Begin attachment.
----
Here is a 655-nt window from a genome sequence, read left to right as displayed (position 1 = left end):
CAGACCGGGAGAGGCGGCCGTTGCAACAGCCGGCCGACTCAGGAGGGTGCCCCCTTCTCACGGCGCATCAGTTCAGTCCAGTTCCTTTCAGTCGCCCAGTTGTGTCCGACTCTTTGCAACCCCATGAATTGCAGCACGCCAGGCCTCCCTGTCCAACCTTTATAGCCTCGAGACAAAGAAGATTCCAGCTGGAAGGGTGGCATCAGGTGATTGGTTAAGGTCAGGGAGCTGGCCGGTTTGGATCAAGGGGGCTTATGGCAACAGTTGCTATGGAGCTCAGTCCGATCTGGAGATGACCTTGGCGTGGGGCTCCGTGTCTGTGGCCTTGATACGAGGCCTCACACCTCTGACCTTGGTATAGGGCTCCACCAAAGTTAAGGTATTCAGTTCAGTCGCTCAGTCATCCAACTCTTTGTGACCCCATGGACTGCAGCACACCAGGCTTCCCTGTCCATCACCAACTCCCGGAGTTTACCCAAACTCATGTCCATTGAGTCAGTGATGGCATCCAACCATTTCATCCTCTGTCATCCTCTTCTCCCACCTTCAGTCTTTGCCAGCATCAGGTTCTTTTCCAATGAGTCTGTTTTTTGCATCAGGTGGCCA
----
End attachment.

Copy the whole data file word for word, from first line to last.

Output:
Here is a 655-nt window from a genome sequence, read left to right as displayed (position 1 = left end):
CAGACCGGGAGAGGCGGCCGTTGCAACAGCCGGCCGACTCAGGAGGGTGCCCCCTTCTCACGGCGCATCAGTTCAGTCCAGTTCCTTTCAGTCGCCCAGTTGTGTCCGACTCTTTGCAACCCCATGAATTGCAGCACGCCAGGCCTCCCTGTCCAACCTTTATAGCCTCGAGACAAAGAAGATTCCAGCTGGAAGGGTGGCATCAGGTGATTGGTTAAGGTCAGGGAGCTGGCCGGTTTGGATCAAGGGGGCTTATGGCAACAGTTGCTATGGAGCTCAGTCCGATCTGGAGATGACCTTGGCGTGGGGCTCCGTGTCTGTGGCCTTGATACGAGGCCTCACACCTCTGACCTTGGTATAGGGCTCCACCAAAGTTAAGGTATTCAGTTCAGTCGCTCAGTCATCCAACTCTTTGTGACCCCATGGACTGCAGCACACCAGGCTTCCCTGTCCATCACCAACTCCCGGAGTTTACCCAAACTCATGTCCATTGAGTCAGTGATGGCATCCAACCATTTCATCCTCTGTCATCCTCTTCTCCCACCTTCAGTCTTTGCCAGCATCAGGTTCTTTTCCAATGAGTCTGTTTTTTGCATCAGGTGGCCA